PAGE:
In early 2001, anti-spammer Rob Mitchell continued to watch tickling fetishist and
spammer Terri DiSisto's online activities out of the corner of his eye. When he did mention
DiSisto, he referred to him as "Terrance." But Mitchell had almost given up hope that the
law would ever catch up to the strange spammer.
Then, in March of 2001, Mitchell got a phone call from Reader's
Digest reporter Hal Karp. The reporter told him that federal prosecutors
in Massachusetts had quietly announced a plea agreement with David P. D'Amato, a guidance
counselor and assistant principal at West Hempstead High School on Long Island.
The 39-year-old D'Amato had pled guilty to misdemeanor charges of email bombing
computers at Suffolk University in Boston and James Madison University in Harrisonburg, Virginia. The U.S. Attorney's press release didn't mention
D'Amato's Terri DiSisto persona or the spams for videos. But Karp assured Mitchell the feds
had found their man and said D'Amato was facing up to a year in prison and fines of over
$100,000 on each count, with sentencing scheduled for July.
MakerKids shares their recipe for a successful makerspace.
IS ONE OF THE WORLD’S ONLY
DESIGNED FOR KIDS, and many people have asked us to share our recipe. We think of it as a brunch — there are many ways to make it delicious. Take the pieces of our recipe that work for you and make it your own. We’re also available to help with this — we envision a future where there are
MakerKids chapters all over the world.
The MakerKids Recipe
1. Dedicated Space: Even if just a cart, having a space that’s set up to be inspiring and safe allows kids to feel like they have permission to take ownership and be creative beyond what’s normally accepted or expected of them.
2. Real Tools: We have the same real tools that any adult makerspace would have.
Kids as young as 3 use drills, saws, and soldering irons. To the frequent question
“Can you do this for me? You’re better at it than me,” our answer is “That’s why you should do it! Then you’ll get as good as me.” We’d rather help them learn to do it safely and become more comfortable, or find another way to achieve their goals.
On a scooped-out wall, far underground, after centuries of darkness and no air, from flaky plaster, just as they were found, the painted figures flourish and stare at you, or at no one in particular.
You can’t return their looks, or recognise them always for the strangers that they are: in fancy dress, and with slow upturned eyes, all of them seem to be intent elsewhere, caught up in a distance that is far too far.
But stranger that you are, you see something, and carry something back up to the light where vines and flowers, and real birds on the wing jostle and clutter the edges of your sight looking sidelong, and different, and not right.
The Road to Rome
Dust in the umbrella pines that stand and stretch in their gapped lines on each side of the road sifts in to colour everything; the din of snarling Fiats on the stones below, and the engines’ gasps and groans stop-starting at their different speeds trouble the sparse grass and the weeds a little, but they trouble us more nearly now we leave the bus and lean as far as we can lean into the tiny verge between the headlong cars and a steep ditch, with noise and heat at such a pitch that even the road to Hell today pastorals (2004)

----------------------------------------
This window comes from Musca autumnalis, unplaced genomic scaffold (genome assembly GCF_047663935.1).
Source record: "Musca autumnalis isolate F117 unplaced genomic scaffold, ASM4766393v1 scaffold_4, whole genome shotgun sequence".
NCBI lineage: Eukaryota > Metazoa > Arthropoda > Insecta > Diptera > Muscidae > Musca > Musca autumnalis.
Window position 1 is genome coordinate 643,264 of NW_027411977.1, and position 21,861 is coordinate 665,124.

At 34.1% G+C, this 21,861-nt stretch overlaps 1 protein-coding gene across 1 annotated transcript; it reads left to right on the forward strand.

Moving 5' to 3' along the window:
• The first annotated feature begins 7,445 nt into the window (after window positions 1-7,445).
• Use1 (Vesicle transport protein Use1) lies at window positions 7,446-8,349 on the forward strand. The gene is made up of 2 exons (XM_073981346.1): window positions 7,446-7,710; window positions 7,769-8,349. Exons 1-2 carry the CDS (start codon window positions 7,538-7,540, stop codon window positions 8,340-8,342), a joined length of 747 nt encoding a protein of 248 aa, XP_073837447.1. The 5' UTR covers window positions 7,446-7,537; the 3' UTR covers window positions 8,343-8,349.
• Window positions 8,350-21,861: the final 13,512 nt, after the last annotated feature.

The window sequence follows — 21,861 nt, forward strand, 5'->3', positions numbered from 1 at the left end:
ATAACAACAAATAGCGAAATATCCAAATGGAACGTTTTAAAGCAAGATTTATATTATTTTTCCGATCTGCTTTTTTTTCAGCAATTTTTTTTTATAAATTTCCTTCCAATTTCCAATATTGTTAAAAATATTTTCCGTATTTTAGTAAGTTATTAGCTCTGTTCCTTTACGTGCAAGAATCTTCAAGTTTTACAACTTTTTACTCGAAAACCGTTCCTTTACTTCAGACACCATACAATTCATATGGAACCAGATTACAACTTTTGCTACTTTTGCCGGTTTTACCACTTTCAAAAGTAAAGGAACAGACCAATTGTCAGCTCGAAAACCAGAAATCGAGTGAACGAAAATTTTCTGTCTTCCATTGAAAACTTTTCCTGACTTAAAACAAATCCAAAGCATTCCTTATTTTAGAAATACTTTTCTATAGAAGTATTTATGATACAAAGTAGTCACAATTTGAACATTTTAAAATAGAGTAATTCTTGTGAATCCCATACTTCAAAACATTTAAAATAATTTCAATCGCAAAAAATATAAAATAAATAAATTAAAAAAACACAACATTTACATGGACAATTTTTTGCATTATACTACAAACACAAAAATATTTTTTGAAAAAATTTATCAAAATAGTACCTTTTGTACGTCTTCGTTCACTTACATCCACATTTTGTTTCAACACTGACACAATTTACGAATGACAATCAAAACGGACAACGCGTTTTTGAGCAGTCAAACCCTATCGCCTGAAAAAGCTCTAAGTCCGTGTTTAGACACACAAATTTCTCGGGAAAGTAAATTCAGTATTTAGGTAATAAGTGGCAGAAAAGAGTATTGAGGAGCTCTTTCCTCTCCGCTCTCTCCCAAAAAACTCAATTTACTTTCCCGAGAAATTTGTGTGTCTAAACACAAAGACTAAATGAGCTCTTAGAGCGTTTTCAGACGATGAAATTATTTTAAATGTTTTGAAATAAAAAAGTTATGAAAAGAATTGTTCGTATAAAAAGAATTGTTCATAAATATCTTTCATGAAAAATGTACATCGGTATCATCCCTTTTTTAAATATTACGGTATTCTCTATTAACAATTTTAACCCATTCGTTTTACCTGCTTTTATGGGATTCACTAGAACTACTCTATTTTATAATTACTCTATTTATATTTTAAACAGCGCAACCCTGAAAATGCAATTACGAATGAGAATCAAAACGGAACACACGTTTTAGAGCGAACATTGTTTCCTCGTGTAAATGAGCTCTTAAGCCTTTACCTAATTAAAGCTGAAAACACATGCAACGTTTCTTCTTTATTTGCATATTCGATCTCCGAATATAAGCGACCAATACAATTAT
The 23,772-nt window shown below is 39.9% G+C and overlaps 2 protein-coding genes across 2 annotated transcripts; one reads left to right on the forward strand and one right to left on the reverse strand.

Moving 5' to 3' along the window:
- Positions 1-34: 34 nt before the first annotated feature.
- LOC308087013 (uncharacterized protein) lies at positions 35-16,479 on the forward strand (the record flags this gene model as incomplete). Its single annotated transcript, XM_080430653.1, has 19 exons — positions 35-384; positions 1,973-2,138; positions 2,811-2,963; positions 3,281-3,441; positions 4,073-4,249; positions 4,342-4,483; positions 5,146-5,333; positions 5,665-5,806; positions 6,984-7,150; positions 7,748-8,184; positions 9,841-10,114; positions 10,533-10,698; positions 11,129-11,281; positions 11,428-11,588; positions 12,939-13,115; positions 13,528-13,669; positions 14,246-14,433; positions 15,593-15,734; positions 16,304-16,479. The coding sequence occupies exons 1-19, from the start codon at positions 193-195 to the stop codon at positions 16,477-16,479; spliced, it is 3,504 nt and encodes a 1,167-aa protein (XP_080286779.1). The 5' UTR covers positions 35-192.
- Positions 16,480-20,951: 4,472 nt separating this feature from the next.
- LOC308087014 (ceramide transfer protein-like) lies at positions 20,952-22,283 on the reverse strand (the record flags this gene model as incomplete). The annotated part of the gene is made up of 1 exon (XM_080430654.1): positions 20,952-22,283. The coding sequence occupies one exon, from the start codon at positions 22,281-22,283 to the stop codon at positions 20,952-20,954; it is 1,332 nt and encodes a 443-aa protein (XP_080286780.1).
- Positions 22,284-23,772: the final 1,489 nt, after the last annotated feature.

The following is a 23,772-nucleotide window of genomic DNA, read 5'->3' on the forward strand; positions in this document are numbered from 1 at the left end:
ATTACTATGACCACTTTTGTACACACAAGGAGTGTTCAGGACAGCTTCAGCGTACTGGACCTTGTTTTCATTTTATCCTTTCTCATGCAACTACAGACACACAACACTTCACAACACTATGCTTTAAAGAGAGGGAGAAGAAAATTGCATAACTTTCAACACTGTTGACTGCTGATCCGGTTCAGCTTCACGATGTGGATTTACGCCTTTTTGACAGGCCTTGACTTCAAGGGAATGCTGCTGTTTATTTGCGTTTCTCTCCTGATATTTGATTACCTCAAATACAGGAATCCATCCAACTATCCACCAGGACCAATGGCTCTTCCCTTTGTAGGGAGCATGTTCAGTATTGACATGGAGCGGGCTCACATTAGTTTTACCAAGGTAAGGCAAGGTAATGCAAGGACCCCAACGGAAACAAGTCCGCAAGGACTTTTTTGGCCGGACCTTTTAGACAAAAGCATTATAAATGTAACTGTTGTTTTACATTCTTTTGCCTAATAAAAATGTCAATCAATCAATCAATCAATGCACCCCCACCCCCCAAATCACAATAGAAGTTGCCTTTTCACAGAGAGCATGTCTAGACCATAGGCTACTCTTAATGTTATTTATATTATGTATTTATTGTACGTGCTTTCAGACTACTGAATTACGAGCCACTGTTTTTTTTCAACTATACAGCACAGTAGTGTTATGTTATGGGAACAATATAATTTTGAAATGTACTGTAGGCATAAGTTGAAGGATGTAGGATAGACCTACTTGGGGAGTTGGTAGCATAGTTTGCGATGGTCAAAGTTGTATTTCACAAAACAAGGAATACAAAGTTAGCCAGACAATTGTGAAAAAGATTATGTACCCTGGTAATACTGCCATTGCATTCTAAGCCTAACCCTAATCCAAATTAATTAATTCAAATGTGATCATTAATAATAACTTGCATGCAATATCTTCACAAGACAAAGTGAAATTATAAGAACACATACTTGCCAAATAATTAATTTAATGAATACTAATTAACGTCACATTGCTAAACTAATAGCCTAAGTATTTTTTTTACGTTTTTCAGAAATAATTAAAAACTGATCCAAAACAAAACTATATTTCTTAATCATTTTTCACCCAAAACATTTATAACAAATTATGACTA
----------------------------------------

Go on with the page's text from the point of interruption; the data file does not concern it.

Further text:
Financial reforms enacted after the crisis are inoperable and ineffective because of inadequate investigations and intensive corporate lobbying.
Let’s consider national security for a moment. This isn’t as simple as it sounds because we’re not sure what—exactly—anyone means by national security. Assuming we’re talking about the planning and actions needed to ensure a stable future for the United States, the phrase should include the need to address threats to both our economic and our political systems.
If you’re attending Senate briefings held by the Economic Warfare Institute, you will assume that the most serious threat to national security is the possibility of a hack attack on our banking system by unspecified enemies. In contrast, if you happened to miss the EWI events, and instead you’re looking at the value of your 401k while wondering why your savings accrue 0 percent interest year after year, you’ll know that the management and finance pros inside the banking system itself are the more likely danger. They are the people we ought to be scared of.
This last chapter in the book directs your attention to several important considerations that accompany research in organizations in general and human resource development in particular. Several important questions organize this chapter.
What makes you effective as a researcher? What makes your research effective?
And what ethical practices should shape your work?
As in many social science disciplines, organizational researchers typically have the need to disseminate their work to a field of practice; otherwise their efforts will have little influence or impact. The voices of organizational researchers must be attentive to practice because applied disciplines have a strong tradition of informing and inﬂuencing practice.1 Second, because most organizational researchers arrive at conclusions about human beings, there is a strong obligation for these researchers to be ethical in both method and conclusions.
How one gathers information from human subjects must be in accordance with accepted ethical principles of research. What one reports may well have a signiﬁcant impact on other human beings, and thus one is obligated to be responsible to those other people.